Morton’s family was into the DIY movement long before it came a marketable trend. Whether it was re-roofing the house or repairing the washing machine, “we would figure out how to do it,” she says.
Early on, Morton showed her love for taking things apart to see how they worked. She was 8 when she took apart her mom’s alarm clock to figure out how the bells worked.
She often used her imagination to create things for herself and her brother to play with. “We didn’t have toys, so we had to create our own,” Morton says.
When Morton was 17, her father died from a massive heart attack. When she turned 18, her mother started showing signs of Alzheimer’s. She died 11 years later.
“Everyone has hard knocks, and I’ve had several in my life I’ve had to overcome,” Morton says. “Each time you face an obstacle and you get through it, it builds your confidence. It builds your resiliency.”
Morton says she’s found that there are challenges in anything you choose to do. She never considered being a woman engineer a challenge until she met other women who felt that way.
“One thing I do know is, being a minority in any field, everything you do is magnified,” she says. “Everything you accomplish is looked at and if you do a good job, people think you’re great. If you mess up, people think, ‘Oh, my gosh! You’re terrible.’ ”
Morton got into the field because she has a love for math and art.
“I fell in love with the very precise writing that you had to do,” she says. “I thought it was amazing.”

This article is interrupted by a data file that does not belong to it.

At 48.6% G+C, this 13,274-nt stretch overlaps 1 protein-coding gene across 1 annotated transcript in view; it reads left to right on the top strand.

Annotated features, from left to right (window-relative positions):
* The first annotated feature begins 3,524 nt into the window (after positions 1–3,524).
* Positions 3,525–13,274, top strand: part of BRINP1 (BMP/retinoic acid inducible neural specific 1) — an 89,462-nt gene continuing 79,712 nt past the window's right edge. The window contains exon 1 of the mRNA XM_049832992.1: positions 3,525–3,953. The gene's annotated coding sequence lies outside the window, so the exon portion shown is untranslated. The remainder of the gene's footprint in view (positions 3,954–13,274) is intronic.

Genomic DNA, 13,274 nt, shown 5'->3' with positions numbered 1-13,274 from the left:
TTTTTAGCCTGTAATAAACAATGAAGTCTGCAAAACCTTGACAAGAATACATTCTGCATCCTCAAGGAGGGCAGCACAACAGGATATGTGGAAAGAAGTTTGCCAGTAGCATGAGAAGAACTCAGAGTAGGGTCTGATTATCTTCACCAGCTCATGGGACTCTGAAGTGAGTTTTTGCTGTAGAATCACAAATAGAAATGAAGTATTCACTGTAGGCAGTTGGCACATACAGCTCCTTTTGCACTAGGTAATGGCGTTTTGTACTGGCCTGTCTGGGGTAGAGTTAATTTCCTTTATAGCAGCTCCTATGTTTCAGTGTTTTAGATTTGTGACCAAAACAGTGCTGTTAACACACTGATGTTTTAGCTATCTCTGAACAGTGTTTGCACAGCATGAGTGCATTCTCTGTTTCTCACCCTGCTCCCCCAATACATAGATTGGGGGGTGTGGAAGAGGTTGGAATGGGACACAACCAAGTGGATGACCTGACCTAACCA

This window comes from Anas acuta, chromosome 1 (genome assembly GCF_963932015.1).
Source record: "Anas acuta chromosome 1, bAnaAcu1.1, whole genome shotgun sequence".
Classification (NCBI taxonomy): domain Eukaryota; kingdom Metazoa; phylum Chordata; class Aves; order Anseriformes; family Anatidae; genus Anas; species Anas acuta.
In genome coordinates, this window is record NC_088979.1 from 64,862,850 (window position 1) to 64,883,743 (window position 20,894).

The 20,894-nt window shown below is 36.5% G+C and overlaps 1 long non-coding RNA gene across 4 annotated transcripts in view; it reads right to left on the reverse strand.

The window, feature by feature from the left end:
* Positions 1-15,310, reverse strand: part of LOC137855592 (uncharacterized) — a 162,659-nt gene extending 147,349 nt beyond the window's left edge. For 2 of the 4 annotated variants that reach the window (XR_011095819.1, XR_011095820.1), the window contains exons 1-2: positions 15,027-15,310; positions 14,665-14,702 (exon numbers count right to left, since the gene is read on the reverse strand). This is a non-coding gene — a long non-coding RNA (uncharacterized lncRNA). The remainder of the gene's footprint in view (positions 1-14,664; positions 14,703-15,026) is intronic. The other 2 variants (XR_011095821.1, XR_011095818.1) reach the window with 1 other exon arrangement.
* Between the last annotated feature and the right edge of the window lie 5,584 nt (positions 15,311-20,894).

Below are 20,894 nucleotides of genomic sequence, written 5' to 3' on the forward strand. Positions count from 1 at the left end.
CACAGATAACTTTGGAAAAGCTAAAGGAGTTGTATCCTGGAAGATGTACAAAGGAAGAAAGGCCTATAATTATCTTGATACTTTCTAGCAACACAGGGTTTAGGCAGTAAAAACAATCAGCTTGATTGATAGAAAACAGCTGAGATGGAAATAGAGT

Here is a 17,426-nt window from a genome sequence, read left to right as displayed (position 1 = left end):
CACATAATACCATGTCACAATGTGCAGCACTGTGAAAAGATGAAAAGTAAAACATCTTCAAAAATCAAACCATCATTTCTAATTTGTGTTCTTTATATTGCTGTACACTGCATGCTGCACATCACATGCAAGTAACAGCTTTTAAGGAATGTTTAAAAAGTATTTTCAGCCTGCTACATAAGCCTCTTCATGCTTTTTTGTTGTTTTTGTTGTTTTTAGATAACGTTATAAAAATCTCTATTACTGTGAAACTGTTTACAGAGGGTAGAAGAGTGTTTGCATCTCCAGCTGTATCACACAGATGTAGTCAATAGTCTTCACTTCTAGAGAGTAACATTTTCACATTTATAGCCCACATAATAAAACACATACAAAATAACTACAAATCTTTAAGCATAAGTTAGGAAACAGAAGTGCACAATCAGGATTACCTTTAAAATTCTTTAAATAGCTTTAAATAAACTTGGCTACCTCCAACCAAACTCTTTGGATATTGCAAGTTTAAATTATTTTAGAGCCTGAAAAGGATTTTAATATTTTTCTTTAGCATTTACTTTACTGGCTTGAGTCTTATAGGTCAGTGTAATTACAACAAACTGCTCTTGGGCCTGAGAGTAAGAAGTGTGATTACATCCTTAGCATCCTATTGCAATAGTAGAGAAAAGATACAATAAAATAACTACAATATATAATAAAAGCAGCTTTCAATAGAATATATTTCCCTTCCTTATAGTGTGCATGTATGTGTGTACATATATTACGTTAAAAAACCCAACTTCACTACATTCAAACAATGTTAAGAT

In 1986, Morton was one of four females in a class of 200 mechanical engineering graduates from North Carolina State University.
Her first job after graduation was as a maintenance engineer at Michelin, the company that brought her to Greenville.
Morton tells people that Michelin is where she “grew up as an engineer.” Eight years later, Morton went to work for Fujifilm in Greenwood.
Fuji, she says, prepared her to run Aerie Engineering. At Fujifilm, she had to consider for herself what processes, information, reports, etc., were necessary for the plant to run efficiently. At Michelin, where everything was already in place, all she had to do was learn to “draw between the lines,” she says.
At Fujifilm, she says, “I learned to think on my feet. I went there when the concrete had just been poured and was charged with the plant start-up. It was an exciting and exhausting time.
“I spent three months in Japan and was asked to gather information needed to install the production equipment. After repeatedly asking for the specifications, which at Michelin would have been an entire volume of information, I was given one page that listed the names of the 32 pieces of equipment,” she says.
“My Japanese manager handed it to me and said ‘Lori-san, please install. Thank you.’”
Fujifilm is also where Morton says “the stars lined up” for her to start her own business.
Morton had been thinking about owning her own business for years and she’d been saving money.
“I’d probably been saving money for five years to get to the point where I could stop working and live without a salary for two years,” she says.
The launch of Aerie came when she’d been working at Fujifilm for four years and was out of vacation time. A friend from college had invited her to Alaska where she’d planned to run a marathon.
Morton asked her boss to go on the trip and told him she’d be willing to take two weeks off with no pay. He said no.